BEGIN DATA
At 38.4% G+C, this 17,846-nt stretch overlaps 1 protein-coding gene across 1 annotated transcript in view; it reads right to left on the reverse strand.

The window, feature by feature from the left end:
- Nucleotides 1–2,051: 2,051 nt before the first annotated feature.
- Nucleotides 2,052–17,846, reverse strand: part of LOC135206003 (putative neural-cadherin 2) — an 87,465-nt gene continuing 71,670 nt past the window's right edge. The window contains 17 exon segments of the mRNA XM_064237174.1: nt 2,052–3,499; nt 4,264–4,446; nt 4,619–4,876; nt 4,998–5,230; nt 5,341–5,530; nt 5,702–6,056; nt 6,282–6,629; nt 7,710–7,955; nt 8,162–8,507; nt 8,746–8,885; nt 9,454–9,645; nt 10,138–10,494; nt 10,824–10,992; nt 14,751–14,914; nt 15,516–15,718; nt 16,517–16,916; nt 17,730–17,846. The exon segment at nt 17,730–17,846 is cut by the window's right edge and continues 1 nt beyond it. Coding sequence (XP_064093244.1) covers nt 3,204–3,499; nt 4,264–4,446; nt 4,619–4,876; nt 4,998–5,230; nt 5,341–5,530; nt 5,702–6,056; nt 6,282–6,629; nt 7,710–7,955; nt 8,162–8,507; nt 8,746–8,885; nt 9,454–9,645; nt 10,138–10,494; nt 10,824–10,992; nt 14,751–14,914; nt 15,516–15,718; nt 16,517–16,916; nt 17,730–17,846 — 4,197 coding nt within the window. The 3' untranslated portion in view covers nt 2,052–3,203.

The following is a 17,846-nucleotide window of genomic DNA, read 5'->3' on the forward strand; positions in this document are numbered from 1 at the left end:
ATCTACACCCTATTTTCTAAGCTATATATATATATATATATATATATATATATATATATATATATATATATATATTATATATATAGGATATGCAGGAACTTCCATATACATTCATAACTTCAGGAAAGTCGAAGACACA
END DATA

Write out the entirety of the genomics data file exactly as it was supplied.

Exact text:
At 38.4% G+C, this 17,846-nt stretch overlaps 1 protein-coding gene across 1 annotated transcript in view; it reads right to left on the reverse strand.

The window, feature by feature from the left end:
- Nucleotides 1–2,051: 2,051 nt before the first annotated feature.
- Nucleotides 2,052–17,846, reverse strand: part of LOC135206003 (putative neural-cadherin 2) — an 87,465-nt gene continuing 71,670 nt past the window's right edge. The window contains 17 exon segments of the mRNA XM_064237174.1: nt 2,052–3,499; nt 4,264–4,446; nt 4,619–4,876; nt 4,998–5,230; nt 5,341–5,530; nt 5,702–6,056; nt 6,282–6,629; nt 7,710–7,955; nt 8,162–8,507; nt 8,746–8,885; nt 9,454–9,645; nt 10,138–10,494; nt 10,824–10,992; nt 14,751–14,914; nt 15,516–15,718; nt 16,517–16,916; nt 17,730–17,846. The exon segment at nt 17,730–17,846 is cut by the window's right edge and continues 1 nt beyond it. Coding sequence (XP_064093244.1) covers nt 3,204–3,499; nt 4,264–4,446; nt 4,619–4,876; nt 4,998–5,230; nt 5,341–5,530; nt 5,702–6,056; nt 6,282–6,629; nt 7,710–7,955; nt 8,162–8,507; nt 8,746–8,885; nt 9,454–9,645; nt 10,138–10,494; nt 10,824–10,992; nt 14,751–14,914; nt 15,516–15,718; nt 16,517–16,916; nt 17,730–17,846 — 4,197 coding nt within the window. The 3' untranslated portion in view covers nt 2,052–3,203.

The following is a 17,846-nucleotide window of genomic DNA, read 5'->3' on the forward strand; positions in this document are numbered from 1 at the left end:
ATCTACACCCTATTTTCTAAGCTATATATATATATATATATATATATATATATATATATATATATATATATATATTATATATATAGGATATGCAGGAACTTCCATATACATTCATAACTTCAGGAAAGTCGAAGACACA